March 30, 2022 The A-Sample: The long and winding road to commercialization
Often we hear in the media about some great battery breakthroughs, but then they quickly vanish. The road to commercialization is long and winding. It often takes more than 10 years and hundreds of millions and even billions of dollars, and when one eventually gets to Start-Of-Production, one realizes that the real journey only just begins. Despite such commitment, the reward and satisfaction are immense, and this journey continues to attract bright young minds, because our world needs it.
In this article, we attempt to shed light on the process that a new battery breakthrough needs to go through from R&D to reach Start-Of-Production. We break it into six steps:
2. Pre-A Sample
The entire process can take more than 10 years. This is based on our interaction with several automakers, and most automakers around the world follow a similar process.
Step 1. R&D (5+ years)
Making sure the science works
This is the very early proof-of-concept stage, which takes place in universities and national labs, typically in coin cells (~0.005 Ah) or single layer (~0.1 Ah) or a few layer (0.1-0.5 Ah) pouch cells. These cells do not have meaningful actual measured cell energy density and are tested under benign academic conditions. The main objective is to demonstrate that the new concept (could be a new material, new structure or new process) can have the basic electrochemical functions and understand the fundamental failure mechanism to help guide future development and optimization.
This stage helps filter the quality of the new concepts. Most new concepts do not have the basic electrochemical functions and are eliminated. Some new concepts have the basic electrochemical functions and show significant improvement in certain key aspects but much worse performance in all other aspects compared to industry standard, these are pursued but with limited resources. Very few new concepts not only show significant improvement in certain key aspects but equal or better performance in all other aspects compared to industry standard, these are pursued with top priority.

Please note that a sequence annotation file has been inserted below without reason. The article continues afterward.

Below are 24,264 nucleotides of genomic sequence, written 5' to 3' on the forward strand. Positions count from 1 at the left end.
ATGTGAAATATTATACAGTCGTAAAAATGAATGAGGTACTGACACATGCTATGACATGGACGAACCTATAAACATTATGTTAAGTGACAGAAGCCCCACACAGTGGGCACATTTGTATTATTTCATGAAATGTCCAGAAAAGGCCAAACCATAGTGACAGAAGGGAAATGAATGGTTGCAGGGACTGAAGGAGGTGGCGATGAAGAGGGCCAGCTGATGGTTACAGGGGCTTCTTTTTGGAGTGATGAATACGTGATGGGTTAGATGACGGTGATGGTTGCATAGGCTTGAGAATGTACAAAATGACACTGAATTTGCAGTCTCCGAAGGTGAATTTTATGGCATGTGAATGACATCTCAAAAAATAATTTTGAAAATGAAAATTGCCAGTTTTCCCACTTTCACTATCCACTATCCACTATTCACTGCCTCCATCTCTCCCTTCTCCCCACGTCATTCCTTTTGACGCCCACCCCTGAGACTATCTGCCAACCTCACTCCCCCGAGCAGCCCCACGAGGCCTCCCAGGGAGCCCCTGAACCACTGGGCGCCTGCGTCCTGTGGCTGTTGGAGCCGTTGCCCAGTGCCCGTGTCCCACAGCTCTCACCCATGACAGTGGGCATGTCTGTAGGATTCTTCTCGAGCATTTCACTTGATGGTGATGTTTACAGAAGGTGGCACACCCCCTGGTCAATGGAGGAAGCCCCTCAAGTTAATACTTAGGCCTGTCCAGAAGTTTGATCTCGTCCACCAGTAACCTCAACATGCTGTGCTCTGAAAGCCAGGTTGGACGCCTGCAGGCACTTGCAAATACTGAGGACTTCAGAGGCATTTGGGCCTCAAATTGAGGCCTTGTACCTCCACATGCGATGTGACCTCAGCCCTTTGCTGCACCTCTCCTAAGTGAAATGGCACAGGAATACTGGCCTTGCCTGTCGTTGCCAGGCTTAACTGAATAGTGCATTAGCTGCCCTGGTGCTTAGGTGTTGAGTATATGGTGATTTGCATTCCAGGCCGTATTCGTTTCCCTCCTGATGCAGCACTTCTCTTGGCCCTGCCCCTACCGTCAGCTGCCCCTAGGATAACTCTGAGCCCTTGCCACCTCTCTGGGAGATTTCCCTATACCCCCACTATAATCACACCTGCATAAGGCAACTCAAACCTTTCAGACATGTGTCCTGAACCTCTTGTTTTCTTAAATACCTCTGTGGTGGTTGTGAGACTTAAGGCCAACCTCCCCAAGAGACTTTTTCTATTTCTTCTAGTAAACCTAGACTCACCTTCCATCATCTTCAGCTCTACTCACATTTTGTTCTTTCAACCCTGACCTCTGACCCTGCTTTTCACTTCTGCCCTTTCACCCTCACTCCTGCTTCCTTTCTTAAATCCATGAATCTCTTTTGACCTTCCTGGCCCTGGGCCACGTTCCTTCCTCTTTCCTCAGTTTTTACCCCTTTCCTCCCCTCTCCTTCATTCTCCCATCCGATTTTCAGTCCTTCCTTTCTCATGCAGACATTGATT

Step 2. Pre-A Sample (1-3 years)
Making sure the technology works in small cells
This is demonstration stage, which takes place in startups, industry R&D and engineering teams, typically in small (1-10 Ah) pouch cells (sometimes small cylindrical cells <10 Ah). These cells have meaningful actual measured cell energy density, at least comparable to industry standard, and typically have 25-35 layers of each electrode (total 50-70 layers) and are tested under rigorous industry conditions.
The main objective of this stage is to test and validate the new battery breakthroughs on a more commercial platform, including cell energy density, performance (fast charge, cycling, different temperature and current density, storage, impedance, etc.) and safety. It also helps identify potential challenges in manufacturing and cost. In this stage the battery companies and automakers start to work closely together, but the scale of collaboration is small typically <$10 m. Most new battery breakthroughs vanish in this stage and they show marginal improvement in one aspect but significantly worse performance in all other aspects compared to industry standard.
Step 3. A-Sample, Concept Validation CV (1-2 years)